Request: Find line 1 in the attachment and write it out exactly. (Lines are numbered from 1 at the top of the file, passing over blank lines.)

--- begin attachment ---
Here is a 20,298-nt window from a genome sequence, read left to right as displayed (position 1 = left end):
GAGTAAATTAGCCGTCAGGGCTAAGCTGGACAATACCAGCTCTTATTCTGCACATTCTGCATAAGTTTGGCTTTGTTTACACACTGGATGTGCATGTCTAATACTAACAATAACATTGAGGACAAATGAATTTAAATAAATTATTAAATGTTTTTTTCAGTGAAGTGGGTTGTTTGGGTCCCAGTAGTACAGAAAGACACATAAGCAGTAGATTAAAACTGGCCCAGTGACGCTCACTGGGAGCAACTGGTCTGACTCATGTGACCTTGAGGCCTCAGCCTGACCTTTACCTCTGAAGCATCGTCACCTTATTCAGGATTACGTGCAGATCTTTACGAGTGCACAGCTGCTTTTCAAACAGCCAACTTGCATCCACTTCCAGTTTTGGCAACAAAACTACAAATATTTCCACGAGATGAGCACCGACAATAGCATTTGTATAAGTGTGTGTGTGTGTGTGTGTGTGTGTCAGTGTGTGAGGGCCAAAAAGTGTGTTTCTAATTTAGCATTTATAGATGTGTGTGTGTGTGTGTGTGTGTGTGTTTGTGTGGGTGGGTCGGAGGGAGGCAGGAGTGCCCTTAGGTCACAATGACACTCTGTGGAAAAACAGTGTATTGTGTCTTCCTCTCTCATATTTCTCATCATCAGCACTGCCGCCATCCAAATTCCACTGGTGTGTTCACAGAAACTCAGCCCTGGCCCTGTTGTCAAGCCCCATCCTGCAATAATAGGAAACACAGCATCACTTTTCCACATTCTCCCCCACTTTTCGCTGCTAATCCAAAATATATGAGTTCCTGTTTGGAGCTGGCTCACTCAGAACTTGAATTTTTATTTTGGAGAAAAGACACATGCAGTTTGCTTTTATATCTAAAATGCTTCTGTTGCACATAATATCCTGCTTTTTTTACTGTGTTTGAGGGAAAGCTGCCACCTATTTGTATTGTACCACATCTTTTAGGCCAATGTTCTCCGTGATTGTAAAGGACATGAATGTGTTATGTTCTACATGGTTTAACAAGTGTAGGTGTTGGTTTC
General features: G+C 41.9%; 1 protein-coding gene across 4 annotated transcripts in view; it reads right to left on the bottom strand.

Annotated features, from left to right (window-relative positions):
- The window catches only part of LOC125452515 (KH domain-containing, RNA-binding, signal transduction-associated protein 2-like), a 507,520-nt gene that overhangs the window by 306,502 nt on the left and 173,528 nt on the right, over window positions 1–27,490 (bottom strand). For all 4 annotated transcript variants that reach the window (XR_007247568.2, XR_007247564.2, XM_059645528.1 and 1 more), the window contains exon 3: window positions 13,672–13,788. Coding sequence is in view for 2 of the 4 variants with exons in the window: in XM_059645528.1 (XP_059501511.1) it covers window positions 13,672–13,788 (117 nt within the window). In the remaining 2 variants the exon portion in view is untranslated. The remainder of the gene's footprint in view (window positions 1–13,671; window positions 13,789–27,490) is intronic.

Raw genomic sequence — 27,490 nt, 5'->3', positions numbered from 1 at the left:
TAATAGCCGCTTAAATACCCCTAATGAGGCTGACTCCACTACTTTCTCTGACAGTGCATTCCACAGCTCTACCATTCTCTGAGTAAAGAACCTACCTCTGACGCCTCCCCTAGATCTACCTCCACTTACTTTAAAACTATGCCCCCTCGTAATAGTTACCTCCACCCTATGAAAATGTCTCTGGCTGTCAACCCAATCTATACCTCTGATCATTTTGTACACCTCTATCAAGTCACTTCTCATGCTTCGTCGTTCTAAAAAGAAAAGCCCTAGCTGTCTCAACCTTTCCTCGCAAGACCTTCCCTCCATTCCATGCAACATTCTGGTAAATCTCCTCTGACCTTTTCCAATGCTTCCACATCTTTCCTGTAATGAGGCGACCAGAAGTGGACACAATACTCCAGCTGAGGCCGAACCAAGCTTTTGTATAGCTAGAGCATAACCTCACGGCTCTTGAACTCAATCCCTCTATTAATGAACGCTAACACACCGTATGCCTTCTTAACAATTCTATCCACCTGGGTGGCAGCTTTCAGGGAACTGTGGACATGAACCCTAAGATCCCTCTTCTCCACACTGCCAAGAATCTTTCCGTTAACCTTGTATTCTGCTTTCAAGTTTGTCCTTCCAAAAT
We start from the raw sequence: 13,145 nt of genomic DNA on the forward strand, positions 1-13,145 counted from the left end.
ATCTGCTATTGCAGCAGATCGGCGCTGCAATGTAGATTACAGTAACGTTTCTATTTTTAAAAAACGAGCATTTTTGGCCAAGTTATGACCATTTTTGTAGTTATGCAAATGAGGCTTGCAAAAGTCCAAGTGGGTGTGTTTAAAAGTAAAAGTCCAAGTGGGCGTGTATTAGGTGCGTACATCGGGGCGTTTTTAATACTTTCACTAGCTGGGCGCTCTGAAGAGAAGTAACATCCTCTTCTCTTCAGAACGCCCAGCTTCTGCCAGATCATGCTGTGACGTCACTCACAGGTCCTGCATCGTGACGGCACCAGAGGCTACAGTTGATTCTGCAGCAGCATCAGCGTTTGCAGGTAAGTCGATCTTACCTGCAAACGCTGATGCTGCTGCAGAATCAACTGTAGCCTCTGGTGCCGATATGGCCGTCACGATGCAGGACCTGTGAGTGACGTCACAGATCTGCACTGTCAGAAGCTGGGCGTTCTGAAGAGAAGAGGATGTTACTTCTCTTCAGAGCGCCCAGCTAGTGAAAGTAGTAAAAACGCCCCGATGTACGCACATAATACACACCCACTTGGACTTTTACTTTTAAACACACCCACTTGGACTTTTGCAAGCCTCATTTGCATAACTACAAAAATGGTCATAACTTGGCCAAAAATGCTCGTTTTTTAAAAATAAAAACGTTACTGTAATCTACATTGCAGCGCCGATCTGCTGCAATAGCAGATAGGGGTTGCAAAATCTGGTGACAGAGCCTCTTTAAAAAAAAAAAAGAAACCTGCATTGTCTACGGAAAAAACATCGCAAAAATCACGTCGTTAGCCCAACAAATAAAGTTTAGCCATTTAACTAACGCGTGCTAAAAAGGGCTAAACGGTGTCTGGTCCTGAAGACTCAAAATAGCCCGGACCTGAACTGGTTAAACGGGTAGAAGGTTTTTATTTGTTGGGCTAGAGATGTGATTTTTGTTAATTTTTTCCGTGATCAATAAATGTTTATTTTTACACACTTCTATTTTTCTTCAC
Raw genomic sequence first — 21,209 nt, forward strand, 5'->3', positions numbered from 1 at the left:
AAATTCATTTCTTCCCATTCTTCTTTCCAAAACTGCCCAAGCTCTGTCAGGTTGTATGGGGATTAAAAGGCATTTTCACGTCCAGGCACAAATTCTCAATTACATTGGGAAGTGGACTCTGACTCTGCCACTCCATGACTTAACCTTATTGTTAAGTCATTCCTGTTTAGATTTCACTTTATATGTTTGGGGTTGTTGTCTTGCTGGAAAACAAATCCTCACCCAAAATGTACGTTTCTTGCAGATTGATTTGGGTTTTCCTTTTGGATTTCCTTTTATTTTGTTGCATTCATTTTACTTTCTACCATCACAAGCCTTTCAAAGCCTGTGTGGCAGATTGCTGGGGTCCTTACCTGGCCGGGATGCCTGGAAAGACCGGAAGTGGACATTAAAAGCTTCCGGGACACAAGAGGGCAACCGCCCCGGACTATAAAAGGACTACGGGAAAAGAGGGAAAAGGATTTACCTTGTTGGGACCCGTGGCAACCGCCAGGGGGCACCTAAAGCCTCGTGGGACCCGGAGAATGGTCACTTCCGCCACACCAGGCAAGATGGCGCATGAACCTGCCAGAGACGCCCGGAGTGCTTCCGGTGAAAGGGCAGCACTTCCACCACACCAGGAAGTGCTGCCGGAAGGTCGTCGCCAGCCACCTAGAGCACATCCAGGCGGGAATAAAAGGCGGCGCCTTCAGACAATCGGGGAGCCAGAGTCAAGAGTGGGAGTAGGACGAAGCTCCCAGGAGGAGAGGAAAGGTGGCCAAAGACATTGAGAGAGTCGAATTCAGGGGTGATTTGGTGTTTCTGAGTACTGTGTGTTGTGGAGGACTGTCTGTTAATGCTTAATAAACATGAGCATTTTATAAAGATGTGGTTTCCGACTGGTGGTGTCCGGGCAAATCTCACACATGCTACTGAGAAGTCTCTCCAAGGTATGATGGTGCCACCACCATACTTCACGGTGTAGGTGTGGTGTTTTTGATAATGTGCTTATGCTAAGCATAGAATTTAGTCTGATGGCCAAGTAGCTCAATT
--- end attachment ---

Here is a 20,298-nt window from a genome sequence, read left to right as displayed (position 1 = left end):